Jarvis tilted his head forward in a nod. “Apology noted,” he said. “Do eat, Master Tony. Starving yourself won't help. It will all turn out all right in the end.”
“Okay,” Tony said.
“And do try to take it easy on Mr. Stark,” Jarvis said.
“Tell him to take it easy on me,” Tony said.
Jarvis gave a little smile. “I already have.”
“Okay,” Dejeni said, as Howard approached the door to Tony's room. “Don't mess up this time.”
“It's not like I tried to mess up the first time,” Howard said. He stretched his arms over his head. His whole body seemed to be aching like he'd been through a workout.
“Well, try extra hard this time not to mess up,” Dejeni said. “Because you're going to lose touch with Tony completely if you don't do something soon. You can't keep yelling at him and expecting him to like you.”
“I know,” Howard said. “I'm working on it.”
It was nearly midnight, but Tony's light was still on. Howard's discussion with Maria had taken a long time to get through. She was also of the opinion that he had messed up badly, though she wasn't quite so blunt about it as Dejeni was. Howard could deal with almost anyone having a bad opinion of him, but Maria being disappointed made him feel guilty. Jarvis, too, actually. They were both against him in this. They weren't really for Tony. They were just...neutral. Which was all well and good for them; they weren't the ones actually trying to talk to him. And they were better at talking to him than Howard was. When Tony was about two or so and started to talk back, Maria used to describe it as 'watching you have an argument with yourself'. It had gotten worse from then on.
Howard rapped on the door and then peeked in. Tony was on the floor, and a little, crude robot was waddling along toward the door. Demira was in guinea pig form and chasing it.
“What's that?” Howard asked.
Tony shrugged. “Just a thing,” he said. “It doesn't work properly.”
Howard crouched and picked it up, Demira scampering away from him. He looked it over. “Where did you get the parts for this?” he asked.
Tony pointed to a few scraps on the floor. “I took my clock apart,” he said. “And some other stuff.”
“The wire doesn't have a high enough resistance to be a conductor between the positive and negative terminals,” Howard said, pointing. “You're overloading the circuit.”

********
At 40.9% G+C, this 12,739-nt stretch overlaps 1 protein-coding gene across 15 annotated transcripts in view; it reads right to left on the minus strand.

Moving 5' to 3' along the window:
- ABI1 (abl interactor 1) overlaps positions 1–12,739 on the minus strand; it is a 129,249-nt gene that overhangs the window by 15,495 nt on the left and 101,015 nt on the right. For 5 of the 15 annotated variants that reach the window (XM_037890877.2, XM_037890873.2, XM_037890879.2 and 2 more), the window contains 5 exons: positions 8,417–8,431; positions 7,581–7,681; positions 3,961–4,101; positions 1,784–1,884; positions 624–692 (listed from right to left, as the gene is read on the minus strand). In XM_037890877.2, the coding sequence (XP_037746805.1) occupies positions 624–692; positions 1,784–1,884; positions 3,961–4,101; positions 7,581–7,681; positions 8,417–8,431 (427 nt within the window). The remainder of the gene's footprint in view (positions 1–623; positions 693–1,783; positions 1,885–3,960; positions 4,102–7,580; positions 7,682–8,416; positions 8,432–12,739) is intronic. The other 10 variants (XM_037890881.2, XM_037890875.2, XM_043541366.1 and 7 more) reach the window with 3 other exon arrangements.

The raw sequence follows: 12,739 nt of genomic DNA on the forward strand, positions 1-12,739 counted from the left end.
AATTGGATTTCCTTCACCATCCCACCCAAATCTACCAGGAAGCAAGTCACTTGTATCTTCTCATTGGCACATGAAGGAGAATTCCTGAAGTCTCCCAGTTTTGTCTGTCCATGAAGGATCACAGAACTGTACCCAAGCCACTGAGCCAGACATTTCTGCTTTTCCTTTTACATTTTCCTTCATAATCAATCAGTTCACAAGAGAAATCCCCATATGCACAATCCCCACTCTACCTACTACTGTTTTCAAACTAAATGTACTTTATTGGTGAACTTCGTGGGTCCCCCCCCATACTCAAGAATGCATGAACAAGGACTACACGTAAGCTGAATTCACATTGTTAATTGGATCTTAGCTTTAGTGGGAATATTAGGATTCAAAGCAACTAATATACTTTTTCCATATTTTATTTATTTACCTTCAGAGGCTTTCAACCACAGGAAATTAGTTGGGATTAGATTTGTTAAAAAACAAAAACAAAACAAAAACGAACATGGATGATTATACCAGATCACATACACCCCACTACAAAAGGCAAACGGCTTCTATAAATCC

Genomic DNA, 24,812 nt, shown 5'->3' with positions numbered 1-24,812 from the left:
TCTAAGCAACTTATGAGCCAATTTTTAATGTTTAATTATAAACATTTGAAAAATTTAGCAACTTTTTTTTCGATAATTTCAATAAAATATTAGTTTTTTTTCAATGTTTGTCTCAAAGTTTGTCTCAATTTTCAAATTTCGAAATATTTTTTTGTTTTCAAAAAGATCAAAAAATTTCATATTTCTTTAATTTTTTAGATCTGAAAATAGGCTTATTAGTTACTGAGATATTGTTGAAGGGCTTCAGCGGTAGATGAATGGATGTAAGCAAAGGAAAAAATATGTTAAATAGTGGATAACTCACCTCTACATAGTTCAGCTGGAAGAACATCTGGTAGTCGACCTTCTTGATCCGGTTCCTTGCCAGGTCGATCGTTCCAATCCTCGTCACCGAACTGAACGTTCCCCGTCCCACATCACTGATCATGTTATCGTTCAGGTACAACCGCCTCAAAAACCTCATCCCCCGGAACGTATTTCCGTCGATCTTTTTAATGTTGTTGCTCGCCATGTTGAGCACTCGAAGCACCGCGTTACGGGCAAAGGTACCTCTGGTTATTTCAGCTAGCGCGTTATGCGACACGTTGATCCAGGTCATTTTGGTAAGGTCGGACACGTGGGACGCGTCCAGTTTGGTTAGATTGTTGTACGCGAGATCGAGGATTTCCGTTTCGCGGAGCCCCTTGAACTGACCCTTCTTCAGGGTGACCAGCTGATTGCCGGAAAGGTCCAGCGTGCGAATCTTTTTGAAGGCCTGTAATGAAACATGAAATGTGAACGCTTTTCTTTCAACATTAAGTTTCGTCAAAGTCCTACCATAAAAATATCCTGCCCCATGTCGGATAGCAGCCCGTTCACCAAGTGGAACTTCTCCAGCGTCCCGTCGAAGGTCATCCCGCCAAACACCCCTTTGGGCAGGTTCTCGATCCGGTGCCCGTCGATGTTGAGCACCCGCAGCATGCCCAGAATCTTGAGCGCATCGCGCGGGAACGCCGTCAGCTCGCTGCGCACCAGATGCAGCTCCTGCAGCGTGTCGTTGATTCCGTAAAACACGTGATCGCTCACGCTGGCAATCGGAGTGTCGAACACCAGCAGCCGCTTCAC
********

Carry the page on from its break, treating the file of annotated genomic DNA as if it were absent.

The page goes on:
“But if I use the other wire, then I'm overlamping the light bulb,” Tony said.
“Do you need the light bulb?” Howard asked. “What's it doing?”
“It looks cool,” Tony said.
“Start with function,” Howard said. “Make it look cool later.”
“Whatever,” Tony said. “I was just messing around.”
Dejeni went over to explore the pile of parts. Howard put the robot back on the ground and sent it back to Tony. Demira came back to follow its movement.
“I talked to your mom,” Howard said.
“And I'm grounded forever?” Tony asked.
“No, but you came close,” Howard said. “It's—listen, could you get off the floor? I feel like I'm looming. Sit on the bed.”
Tony didn't move. Howard tried to fight down his annoyance. He sat on the trunk at the end of the bed, instead, which put him at less of a looming height. Dejeni brought a new wire over to the robot and started to take it apart. Demira shifted into a marmoset and helped her.
“You won't be getting any allowance for a while,” Howard said. “Or any extra money. You'll return to school and formally apologize to the principal and the teachers for causing the chaos you did. You won't participate in any extracurricular activities—”
“I wasn't anyway,” Tony said, flippantly.
“I am speak—” Howard began, but reined in his temper. Just like talking to himself. Yep. “This weekend and next weekend, you'll stay on campus. No going into town.”
Tony looked up. “That's it?”
“That's it,” Howard said.